Navigation Links
Researchers treat incarceration as a disease epidemic, discover small changes help
Date:6/25/2014

The incarceration rate has nearly quadrupled since the U.S. declared a war on drugs, researchers say. Along with that, racial disparities abound. Incarceration rates for black Americans are more than six times higher than those for white Americans, according to the U.S. Bureau of Justice Statistics.

To explain these growing racial disparities, researchers at Virginia Tech are using the same modeling techniques used for infectious disease outbreaks to take on the mass incarceration problem.

By treating incarceration as an infectious disease, the scientists demonstrated that small but significant differences in prison sentences can lead to large differences in incarceration rates. The research was published in June in the Journal of the Royal Society Interface.

Incarceration can be "transmitted" to others, the researchers say. For instance, incarceration can increase family members' emotional and economic stress or expose family and friends to a network of criminals, and these factors can lead to criminal activity.

Alternatively, "official bias" leads police and the courts to pay more attention to the incarcerated person's family and friends, thereby increasing the probability they will be caught, prosecuted and processed by the criminal justice system, researchers said.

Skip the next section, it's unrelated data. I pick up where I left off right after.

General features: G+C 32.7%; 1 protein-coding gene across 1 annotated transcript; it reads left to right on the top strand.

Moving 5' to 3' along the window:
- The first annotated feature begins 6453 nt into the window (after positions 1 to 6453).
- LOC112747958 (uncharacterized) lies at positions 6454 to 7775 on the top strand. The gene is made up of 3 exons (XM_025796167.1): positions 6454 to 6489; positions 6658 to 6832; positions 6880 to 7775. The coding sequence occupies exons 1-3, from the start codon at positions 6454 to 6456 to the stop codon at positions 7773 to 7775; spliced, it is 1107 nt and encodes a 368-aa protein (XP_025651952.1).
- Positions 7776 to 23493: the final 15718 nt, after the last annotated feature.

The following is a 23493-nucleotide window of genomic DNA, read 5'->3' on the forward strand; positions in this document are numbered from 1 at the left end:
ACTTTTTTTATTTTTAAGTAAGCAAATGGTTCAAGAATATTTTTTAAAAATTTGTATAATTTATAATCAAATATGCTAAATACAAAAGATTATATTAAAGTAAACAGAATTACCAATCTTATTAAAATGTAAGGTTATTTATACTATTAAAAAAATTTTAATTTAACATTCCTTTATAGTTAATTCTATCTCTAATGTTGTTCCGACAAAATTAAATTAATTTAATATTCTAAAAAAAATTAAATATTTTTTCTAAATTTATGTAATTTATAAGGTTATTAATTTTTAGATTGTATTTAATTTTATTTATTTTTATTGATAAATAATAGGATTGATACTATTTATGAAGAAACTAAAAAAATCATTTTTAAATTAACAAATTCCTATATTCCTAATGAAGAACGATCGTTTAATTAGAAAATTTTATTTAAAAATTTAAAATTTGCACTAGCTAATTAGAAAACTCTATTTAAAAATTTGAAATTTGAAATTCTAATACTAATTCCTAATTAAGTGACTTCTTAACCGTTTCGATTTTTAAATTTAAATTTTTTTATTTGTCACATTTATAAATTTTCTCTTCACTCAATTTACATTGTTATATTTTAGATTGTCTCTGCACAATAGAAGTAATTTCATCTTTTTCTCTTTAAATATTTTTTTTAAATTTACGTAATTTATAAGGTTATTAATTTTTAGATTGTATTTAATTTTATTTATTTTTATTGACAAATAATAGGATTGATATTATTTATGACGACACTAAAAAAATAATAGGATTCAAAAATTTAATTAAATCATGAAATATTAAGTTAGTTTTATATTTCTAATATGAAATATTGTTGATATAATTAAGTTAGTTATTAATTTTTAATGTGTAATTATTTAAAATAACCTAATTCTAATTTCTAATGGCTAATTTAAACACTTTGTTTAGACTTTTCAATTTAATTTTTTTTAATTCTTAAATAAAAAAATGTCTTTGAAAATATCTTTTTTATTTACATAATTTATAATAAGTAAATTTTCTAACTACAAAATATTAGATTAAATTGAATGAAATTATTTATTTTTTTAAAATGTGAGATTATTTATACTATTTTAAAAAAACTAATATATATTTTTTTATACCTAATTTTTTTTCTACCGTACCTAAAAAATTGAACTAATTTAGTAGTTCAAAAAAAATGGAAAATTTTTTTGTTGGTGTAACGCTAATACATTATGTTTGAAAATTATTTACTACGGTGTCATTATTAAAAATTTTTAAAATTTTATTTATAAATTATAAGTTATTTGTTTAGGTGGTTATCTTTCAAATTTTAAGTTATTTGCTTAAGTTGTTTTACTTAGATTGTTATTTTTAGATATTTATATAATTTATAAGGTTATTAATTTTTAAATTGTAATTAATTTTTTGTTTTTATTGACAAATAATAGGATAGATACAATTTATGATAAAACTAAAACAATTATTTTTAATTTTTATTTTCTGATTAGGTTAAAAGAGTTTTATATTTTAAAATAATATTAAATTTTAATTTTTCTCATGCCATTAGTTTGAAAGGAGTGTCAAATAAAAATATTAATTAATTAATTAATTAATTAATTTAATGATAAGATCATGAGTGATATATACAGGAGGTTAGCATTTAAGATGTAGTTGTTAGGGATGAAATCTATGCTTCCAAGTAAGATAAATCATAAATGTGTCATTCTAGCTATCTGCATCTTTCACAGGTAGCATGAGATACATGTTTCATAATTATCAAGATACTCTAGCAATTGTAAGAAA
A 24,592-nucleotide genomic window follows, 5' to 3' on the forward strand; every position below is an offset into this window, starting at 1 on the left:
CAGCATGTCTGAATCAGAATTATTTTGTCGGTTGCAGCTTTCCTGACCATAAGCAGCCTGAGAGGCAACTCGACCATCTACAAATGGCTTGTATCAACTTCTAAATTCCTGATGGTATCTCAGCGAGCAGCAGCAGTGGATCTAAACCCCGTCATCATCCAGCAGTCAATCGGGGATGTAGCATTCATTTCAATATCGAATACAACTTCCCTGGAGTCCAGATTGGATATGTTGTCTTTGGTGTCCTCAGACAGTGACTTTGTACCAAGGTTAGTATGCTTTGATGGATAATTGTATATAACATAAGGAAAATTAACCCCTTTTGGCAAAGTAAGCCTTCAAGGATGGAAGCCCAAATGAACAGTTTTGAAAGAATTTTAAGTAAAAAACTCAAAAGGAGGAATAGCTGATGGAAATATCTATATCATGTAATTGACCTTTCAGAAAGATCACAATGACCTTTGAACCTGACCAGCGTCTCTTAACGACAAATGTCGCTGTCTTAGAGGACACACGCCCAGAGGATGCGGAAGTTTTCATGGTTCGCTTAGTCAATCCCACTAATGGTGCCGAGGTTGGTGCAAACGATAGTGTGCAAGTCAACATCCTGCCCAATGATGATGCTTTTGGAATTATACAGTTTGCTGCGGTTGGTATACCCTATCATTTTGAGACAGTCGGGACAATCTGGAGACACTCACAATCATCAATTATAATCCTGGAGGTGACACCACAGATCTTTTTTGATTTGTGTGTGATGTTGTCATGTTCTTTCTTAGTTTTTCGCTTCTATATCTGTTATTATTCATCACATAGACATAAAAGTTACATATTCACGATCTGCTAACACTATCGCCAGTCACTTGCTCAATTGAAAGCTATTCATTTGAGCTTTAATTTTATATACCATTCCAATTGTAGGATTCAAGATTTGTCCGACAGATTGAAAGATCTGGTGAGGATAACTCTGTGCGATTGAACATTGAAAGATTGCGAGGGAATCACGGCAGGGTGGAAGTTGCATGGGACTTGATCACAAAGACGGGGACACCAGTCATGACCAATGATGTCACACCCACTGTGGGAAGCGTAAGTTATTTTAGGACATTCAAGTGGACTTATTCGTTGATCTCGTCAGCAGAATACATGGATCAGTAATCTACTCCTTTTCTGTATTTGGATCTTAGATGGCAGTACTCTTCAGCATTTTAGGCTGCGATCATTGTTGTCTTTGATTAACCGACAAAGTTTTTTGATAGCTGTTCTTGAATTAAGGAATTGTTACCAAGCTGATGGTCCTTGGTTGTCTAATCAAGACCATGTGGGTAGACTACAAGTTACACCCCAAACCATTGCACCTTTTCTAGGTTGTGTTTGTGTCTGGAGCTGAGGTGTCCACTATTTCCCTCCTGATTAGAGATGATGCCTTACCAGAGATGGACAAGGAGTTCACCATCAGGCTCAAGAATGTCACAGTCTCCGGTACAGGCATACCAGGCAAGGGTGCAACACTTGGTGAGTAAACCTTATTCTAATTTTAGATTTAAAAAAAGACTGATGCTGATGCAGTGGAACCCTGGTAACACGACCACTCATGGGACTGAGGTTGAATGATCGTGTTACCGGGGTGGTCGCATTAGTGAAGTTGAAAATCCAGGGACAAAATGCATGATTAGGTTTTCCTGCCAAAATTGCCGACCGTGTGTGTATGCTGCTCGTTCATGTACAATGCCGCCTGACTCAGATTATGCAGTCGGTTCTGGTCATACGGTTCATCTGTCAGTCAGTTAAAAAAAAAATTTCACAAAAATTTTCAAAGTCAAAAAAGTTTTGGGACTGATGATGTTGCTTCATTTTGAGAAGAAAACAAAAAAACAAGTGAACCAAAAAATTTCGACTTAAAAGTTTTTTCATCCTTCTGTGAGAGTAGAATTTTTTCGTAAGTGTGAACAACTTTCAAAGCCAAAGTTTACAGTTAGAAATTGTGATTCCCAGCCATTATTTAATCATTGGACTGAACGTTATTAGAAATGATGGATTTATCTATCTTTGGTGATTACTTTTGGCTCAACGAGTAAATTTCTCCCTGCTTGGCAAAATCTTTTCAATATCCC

"Regardless of the specific mechanisms involved," said Kristian Lum, a former statistician at the Virginia Bioinformatics Institute now working for DataPad, "the incarceration of one family member increases the likelihood of other family members and friends being incarcerated."

Building on this insight, incarceration is treated like a disease in the model and the incarcerated are infectious to their social contacts their family members and friends most likely affected by their incarceration.

"Criminologists have long recognized that social networks play an important role in criminal behavior, the control of criminal behavior, and the re-entry of prisoners into society," said James Hawdon, a professor of sociology in the College of Liberal Arts and Human Sciences. "We therefore thought we should test if networks also played a role in the incarceration epidemic. Our model suggests they do."